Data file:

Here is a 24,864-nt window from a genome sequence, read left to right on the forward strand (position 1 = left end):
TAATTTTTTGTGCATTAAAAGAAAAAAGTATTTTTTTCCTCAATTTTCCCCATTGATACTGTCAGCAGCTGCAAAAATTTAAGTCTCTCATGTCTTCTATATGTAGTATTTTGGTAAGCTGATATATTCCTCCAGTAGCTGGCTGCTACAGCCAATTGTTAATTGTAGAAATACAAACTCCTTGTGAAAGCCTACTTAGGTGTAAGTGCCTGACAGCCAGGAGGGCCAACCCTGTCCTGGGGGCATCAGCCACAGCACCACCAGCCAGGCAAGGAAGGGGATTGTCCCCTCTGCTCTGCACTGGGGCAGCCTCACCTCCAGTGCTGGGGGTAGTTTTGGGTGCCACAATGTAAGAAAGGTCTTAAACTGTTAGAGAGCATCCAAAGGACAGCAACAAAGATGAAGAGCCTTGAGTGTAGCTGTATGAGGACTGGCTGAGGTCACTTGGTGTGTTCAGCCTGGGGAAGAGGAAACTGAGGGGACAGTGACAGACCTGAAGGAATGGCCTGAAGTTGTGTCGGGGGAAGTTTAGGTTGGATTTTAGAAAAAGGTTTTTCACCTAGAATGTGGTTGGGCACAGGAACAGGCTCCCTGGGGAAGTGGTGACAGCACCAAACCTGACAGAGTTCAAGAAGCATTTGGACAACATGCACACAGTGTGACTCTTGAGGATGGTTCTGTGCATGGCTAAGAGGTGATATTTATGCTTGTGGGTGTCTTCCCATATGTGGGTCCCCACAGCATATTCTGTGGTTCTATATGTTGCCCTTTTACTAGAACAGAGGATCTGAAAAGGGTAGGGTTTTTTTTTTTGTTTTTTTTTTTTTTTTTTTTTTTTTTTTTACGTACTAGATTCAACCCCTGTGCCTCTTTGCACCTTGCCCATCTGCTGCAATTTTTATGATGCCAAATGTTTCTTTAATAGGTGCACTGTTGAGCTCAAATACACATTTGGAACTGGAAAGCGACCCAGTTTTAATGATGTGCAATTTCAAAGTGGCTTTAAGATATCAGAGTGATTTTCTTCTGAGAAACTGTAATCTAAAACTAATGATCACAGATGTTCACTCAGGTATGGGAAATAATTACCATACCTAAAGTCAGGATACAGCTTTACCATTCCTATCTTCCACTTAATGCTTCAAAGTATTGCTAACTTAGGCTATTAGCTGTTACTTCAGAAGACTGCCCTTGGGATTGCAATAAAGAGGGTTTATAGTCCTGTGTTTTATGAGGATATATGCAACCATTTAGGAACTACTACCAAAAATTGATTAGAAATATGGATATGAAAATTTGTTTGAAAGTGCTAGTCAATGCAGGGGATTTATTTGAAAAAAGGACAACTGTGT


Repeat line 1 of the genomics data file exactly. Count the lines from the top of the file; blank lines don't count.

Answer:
Here is a 24,864-nt window from a genome sequence, read left to right on the forward strand (position 1 = left end):